A Tale of Two Hamlets: Taroo’s “Pansori Hamlet Project” and Tuida’s “Hamlet Cantabile”

Hamlet, once again! My double review of two Korean productions has just been published in the online journal Borrowers and Lenders.

Pansori Hamlet Project © Taroo

Pansori Hamlet Project © Taroo

I have been intrigued by Taroo’s ongoing “Pansori Hamlet Project” (국악뮤지컬집단 타루, 판소리 햄릿 프로젝트) for quite a while, from the first showcase at Doosan Art Center, through a second one at Seoul Theater Center, to the final production that, with each revival, is slightly revised and refined. The pansori singers of Taroo, together with guest actors, attempt to relate to Shakespeare’s classic from a decidedly contemporary perspective, paradoxically?, with the singing-storytelling art of pansori.

In contrast, I have seen Tuida’s “Hamlet Cantabile” (공연창작집단 뛰다, 노래하듯이 햄릿), which likewise boasts an impressive performance history (since its premiere in 2005), only one time, at Tuida’s home in rural Gangwon-do last year. Changing between hilarious and somber, this production employs Korean tradition much less obviously and draws on other performing arts as well, such as commedia dell’arte. Nevertheless, in a more mystique, grotesque, sometimes ecstatic way, “Hamlet Cantabile” likewise presents a new perspective on the seemingly indestructible drama.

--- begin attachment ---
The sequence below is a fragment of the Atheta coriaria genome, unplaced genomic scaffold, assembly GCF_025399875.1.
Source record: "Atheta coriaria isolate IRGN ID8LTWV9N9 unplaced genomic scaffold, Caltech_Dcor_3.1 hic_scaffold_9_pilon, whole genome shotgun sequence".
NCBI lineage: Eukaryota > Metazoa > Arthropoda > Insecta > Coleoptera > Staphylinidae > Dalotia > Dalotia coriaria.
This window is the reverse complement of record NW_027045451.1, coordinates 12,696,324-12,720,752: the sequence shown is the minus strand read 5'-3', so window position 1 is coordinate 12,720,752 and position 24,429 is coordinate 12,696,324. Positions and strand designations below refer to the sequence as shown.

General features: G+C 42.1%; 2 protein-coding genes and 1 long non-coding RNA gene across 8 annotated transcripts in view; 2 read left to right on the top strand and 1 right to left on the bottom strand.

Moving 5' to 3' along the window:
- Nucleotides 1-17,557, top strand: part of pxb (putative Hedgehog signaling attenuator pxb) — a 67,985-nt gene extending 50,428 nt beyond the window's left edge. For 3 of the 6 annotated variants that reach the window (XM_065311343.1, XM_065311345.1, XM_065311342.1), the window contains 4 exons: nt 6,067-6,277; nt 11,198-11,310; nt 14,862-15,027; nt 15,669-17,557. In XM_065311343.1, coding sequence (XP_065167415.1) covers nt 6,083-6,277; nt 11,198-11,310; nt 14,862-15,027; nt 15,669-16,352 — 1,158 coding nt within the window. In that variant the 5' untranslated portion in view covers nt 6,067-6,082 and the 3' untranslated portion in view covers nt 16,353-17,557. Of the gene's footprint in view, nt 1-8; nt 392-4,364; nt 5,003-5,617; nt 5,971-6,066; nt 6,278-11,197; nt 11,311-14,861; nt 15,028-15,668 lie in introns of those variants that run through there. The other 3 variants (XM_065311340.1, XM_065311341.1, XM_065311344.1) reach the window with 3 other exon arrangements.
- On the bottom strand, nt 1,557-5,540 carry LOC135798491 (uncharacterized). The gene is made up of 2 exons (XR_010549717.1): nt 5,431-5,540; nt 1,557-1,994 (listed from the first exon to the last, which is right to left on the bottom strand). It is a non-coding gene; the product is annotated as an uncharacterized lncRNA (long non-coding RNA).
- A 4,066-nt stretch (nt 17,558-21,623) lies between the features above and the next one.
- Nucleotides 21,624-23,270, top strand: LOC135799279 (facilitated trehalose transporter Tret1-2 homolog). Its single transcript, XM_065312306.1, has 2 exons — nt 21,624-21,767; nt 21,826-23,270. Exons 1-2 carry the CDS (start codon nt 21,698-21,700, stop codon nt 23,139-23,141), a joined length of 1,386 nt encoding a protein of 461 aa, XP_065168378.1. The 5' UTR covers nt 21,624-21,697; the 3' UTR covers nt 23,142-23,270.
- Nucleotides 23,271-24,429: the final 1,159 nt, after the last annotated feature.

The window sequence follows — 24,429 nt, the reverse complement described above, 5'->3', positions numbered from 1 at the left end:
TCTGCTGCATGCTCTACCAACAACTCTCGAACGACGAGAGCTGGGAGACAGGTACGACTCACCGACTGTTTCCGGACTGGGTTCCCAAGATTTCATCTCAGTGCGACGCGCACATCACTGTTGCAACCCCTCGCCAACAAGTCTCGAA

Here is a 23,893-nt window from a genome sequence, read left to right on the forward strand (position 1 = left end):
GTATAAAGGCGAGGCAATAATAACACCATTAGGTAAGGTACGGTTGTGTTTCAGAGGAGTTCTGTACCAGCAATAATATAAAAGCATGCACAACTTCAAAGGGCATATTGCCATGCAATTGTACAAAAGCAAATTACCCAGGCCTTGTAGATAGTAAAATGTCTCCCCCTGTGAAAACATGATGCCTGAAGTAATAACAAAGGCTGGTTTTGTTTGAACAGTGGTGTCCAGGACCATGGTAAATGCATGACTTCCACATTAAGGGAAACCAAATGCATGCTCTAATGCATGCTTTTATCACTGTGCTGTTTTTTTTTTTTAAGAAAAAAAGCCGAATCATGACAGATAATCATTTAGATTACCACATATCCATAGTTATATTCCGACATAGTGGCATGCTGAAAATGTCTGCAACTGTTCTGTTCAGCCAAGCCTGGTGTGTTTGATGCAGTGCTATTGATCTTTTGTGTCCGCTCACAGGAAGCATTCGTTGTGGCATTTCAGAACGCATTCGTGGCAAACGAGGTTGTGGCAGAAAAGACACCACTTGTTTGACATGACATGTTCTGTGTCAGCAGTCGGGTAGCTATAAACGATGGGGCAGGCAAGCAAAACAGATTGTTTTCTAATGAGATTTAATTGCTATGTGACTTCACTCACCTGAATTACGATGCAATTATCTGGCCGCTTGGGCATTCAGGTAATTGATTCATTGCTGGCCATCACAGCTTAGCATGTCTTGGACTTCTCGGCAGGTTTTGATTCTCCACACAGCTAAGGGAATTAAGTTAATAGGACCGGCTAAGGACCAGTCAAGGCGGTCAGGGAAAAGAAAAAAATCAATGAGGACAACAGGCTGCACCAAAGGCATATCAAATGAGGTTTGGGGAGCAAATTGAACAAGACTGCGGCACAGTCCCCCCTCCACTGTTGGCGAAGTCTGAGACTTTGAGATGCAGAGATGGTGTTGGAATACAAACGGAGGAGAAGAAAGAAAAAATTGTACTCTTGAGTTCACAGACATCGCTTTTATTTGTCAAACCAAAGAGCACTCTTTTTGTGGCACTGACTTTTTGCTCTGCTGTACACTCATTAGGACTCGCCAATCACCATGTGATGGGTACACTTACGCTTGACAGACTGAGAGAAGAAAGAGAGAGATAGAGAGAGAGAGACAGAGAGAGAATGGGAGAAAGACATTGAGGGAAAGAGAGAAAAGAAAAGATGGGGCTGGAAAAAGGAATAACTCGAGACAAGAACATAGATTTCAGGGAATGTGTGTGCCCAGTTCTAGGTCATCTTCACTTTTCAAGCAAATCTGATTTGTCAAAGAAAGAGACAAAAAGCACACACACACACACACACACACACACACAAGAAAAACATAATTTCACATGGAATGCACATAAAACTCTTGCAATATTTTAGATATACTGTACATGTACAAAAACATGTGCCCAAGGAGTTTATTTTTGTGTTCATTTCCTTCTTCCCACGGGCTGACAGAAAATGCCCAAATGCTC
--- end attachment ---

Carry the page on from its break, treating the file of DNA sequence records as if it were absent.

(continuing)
See my review, including many images of both productions, online or read it (without the pictures) as a PDF-file. Thank you to Christy Desmet for suggesting “Hamlet Cantabile” to me and for commissioning this review!

Hamlet Cantabile © Tuida

Hamlet Cantabile © Tuida

– 27 June 2016 (月)

  • Jan Creutzenberg, “Hamlet Redux: Two Korean Productions that Re-stage Shakespeare’s Play between Tradition and Today”, Borrowers and Lenders: The Journal of Shakespeare and Appropriation X.1 (spring/summer 2016), eds. Maurizio Calbi and Stephen O’Neill, available online.

About Jan Creutzenberg

Jan Creutzenberg, friend of theatre, music, and cinema, comments on his performative experiences in Seoul and elsewhere.
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